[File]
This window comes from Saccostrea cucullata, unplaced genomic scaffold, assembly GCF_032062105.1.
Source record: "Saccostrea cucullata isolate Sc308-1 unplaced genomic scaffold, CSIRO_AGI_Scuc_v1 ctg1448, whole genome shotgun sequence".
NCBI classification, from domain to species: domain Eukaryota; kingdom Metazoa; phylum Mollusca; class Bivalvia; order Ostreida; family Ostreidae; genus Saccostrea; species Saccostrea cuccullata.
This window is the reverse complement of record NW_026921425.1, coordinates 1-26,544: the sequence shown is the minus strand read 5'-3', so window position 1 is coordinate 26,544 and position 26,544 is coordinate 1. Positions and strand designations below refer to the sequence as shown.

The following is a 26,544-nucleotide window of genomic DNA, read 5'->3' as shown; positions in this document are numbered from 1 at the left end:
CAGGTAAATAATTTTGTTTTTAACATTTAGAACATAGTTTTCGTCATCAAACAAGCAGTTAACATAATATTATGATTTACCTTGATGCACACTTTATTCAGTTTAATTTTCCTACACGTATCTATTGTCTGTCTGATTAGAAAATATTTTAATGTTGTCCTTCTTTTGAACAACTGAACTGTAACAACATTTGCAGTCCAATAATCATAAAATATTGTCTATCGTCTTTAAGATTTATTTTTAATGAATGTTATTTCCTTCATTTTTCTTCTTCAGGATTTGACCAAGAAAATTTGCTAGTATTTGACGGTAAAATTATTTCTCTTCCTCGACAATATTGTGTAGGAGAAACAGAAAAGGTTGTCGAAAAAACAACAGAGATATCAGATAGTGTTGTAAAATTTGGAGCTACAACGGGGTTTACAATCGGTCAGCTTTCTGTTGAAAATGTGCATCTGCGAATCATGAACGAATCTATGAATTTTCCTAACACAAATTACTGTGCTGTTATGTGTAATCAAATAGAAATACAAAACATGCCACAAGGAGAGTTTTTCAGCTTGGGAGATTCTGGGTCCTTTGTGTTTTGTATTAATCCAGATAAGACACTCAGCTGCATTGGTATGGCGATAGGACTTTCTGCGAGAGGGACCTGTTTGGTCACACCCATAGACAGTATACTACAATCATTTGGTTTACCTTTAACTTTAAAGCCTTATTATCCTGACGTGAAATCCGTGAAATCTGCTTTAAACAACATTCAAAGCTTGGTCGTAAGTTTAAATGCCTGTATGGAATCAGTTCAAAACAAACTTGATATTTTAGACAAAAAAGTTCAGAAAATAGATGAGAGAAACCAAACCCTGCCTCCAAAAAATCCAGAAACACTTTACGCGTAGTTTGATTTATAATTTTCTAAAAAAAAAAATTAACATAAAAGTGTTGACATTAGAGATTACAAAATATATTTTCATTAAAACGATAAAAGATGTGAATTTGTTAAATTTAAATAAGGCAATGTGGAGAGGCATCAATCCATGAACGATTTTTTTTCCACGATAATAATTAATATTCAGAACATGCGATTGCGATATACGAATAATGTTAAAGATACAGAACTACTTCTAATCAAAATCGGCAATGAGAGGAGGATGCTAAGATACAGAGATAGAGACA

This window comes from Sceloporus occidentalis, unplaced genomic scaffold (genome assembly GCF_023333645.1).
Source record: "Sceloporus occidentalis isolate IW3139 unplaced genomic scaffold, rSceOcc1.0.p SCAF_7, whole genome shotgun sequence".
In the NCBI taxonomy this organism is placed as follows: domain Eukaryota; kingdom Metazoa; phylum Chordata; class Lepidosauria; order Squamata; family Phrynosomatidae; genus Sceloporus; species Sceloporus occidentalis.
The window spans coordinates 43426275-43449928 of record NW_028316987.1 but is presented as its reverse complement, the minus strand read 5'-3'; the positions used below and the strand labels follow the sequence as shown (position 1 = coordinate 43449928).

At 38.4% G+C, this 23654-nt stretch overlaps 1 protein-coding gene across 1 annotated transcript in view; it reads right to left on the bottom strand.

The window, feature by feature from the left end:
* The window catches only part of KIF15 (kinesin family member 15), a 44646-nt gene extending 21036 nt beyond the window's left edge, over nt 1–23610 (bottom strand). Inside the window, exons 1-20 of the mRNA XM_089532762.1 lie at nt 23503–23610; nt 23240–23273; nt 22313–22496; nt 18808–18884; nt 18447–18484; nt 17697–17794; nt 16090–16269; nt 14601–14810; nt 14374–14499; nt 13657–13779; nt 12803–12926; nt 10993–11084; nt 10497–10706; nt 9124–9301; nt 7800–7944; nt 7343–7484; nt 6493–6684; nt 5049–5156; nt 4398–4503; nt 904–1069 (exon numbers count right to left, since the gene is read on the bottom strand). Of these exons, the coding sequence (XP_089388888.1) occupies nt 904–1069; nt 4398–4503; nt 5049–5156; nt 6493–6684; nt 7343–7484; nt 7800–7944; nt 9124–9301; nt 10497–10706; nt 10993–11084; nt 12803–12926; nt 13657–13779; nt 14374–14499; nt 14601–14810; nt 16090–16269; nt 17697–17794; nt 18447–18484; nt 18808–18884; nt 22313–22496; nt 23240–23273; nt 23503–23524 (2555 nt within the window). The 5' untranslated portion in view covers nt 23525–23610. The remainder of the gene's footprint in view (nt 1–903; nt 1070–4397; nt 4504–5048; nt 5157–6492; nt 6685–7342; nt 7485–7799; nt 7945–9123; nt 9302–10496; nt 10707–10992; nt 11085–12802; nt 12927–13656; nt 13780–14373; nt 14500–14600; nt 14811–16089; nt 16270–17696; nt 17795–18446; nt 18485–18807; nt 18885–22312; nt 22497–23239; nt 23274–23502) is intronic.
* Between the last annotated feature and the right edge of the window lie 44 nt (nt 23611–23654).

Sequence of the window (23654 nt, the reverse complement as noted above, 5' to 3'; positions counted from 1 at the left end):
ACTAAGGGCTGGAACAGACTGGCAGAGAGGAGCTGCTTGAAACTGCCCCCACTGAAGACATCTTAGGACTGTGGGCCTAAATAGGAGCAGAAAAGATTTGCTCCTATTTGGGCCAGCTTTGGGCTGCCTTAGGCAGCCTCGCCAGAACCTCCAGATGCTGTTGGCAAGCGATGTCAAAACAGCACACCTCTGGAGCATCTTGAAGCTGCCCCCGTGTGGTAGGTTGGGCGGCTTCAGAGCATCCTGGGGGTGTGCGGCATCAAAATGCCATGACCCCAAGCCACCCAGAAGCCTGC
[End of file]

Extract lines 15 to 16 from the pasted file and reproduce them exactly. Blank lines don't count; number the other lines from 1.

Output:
Sequence of the window (23654 nt, the reverse complement as noted above, 5' to 3'; positions counted from 1 at the left end):
ACTAAGGGCTGGAACAGACTGGCAGAGAGGAGCTGCTTGAAACTGCCCCCACTGAAGACATCTTAGGACTGTGGGCCTAAATAGGAGCAGAAAAGATTTGCTCCTATTTGGGCCAGCTTTGGGCTGCCTTAGGCAGCCTCGCCAGAACCTCCAGATGCTGTTGGCAAGCGATGTCAAAACAGCACACCTCTGGAGCATCTTGAAGCTGCCCCCGTGTGGTAGGTTGGGCGGCTTCAGAGCATCCTGGGGGTGTGCGGCATCAAAATGCCATGACCCCAAGCCACCCAGAAGCCTGC